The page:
The stories conclusions may be sensationalist an possibly untrue but there is more than a grain of truth in some of the things they say.
First off for the past 18 months or so there has been a noticable trend towards what appears to be "guns for hire" in the cracker community.
This is due in part to the increase of zero-day attacks being used for "stealth targeted attacks" as oposed to "public defacment attacks". This has been thought by some to indicate skilled hackers have swapped "feeding their ego" for "feeding their pocket". Which to me suggests "comming of age" and the "realities of life" that hits in your mid twenties to thirties when you cut lose from the nest.
This appeared to be supported by the number of "malware" attacks being aimed at "direct criminal" activities as oposed to indirect or unsociable attacks such as spam bots etc. However if you think back to "rouge dialers" and the associated "premium rate number" scams this has been going on for quite a few years.
The quote Bruce pulled from the CNN report in of it's self is not particularly fanciful, and I suspect that many "security experts" (pundits?) would regard it as being a not unresonable projection of current trends.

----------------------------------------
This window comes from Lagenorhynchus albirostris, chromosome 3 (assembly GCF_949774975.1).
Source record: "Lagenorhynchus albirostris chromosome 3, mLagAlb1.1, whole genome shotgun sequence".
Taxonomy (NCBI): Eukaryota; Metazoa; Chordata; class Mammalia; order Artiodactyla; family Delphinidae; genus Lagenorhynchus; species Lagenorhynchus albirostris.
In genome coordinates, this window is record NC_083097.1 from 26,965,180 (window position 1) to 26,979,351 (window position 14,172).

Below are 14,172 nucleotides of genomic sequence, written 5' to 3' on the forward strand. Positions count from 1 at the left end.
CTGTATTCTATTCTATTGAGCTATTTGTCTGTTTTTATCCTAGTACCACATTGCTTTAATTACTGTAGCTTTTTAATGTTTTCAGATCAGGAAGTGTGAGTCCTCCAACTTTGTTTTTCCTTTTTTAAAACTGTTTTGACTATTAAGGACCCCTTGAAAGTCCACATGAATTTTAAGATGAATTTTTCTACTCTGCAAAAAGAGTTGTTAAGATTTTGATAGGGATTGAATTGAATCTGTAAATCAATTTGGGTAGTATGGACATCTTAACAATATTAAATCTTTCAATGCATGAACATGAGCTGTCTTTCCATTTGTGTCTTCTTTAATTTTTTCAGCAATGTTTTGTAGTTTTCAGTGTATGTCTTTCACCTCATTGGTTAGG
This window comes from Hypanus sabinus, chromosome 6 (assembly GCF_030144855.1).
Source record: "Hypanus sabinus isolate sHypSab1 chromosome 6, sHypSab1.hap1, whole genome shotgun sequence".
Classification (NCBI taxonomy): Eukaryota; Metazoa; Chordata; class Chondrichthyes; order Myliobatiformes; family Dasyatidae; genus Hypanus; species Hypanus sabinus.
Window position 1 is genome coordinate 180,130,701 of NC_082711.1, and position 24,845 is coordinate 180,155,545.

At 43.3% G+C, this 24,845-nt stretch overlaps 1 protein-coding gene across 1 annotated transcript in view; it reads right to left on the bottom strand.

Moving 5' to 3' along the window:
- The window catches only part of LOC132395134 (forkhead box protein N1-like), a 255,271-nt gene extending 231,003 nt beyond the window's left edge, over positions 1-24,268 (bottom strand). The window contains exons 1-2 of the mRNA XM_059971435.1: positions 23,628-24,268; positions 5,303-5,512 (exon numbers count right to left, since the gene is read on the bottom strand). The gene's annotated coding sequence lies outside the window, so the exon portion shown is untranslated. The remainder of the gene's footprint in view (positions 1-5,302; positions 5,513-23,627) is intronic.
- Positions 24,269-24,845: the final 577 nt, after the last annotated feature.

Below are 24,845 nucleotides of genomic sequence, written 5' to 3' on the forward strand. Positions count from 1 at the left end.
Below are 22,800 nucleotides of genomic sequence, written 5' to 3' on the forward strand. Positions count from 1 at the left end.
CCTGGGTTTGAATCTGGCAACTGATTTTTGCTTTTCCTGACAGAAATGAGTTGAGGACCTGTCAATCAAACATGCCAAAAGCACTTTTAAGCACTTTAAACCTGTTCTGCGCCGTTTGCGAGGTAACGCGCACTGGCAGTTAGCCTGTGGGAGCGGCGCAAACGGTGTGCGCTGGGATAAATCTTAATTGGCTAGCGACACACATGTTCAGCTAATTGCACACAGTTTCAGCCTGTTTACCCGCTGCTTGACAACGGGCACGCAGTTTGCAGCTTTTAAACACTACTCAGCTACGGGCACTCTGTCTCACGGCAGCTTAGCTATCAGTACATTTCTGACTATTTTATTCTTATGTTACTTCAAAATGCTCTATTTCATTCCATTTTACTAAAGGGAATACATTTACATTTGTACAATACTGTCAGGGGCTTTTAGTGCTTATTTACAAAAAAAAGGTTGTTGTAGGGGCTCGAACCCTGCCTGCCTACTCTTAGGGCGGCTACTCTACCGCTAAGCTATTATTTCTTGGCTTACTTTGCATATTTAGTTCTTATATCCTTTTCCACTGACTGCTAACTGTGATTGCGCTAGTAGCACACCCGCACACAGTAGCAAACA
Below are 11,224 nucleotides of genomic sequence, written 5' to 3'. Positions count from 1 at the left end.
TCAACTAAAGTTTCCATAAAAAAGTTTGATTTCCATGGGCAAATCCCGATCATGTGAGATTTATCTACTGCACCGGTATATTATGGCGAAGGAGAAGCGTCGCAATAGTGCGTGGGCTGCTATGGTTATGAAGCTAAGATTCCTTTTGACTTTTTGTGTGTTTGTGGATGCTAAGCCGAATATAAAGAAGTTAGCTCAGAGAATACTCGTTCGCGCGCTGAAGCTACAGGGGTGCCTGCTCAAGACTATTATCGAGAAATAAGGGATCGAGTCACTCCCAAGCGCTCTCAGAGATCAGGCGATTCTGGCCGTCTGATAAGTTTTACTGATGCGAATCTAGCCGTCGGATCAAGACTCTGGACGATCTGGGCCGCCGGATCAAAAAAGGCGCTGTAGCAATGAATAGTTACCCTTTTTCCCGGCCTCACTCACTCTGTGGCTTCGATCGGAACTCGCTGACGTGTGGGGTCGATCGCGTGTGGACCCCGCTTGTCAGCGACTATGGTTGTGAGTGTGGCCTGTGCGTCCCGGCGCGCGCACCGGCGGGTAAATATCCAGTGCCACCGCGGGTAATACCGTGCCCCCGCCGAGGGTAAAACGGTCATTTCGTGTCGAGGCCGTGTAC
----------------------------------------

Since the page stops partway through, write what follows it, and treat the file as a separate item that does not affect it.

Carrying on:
With regards to the BBC and ,
"Traditional criminals have the ability to move funds and use all of the background they have," he said, "but they don't have the technical expertise."
This is well known from card skiming gangs and their hardware, so why is so shocking with regards to software?
"As the number of criminal gangs looking to move into cyber crime expanded, it got harder to recruit skilled hackers, said Mr Day. This has led criminals to target university students all around the world."
Yup I suspect that is very true as well, it is a natural consiquence of card skimming and related attackes.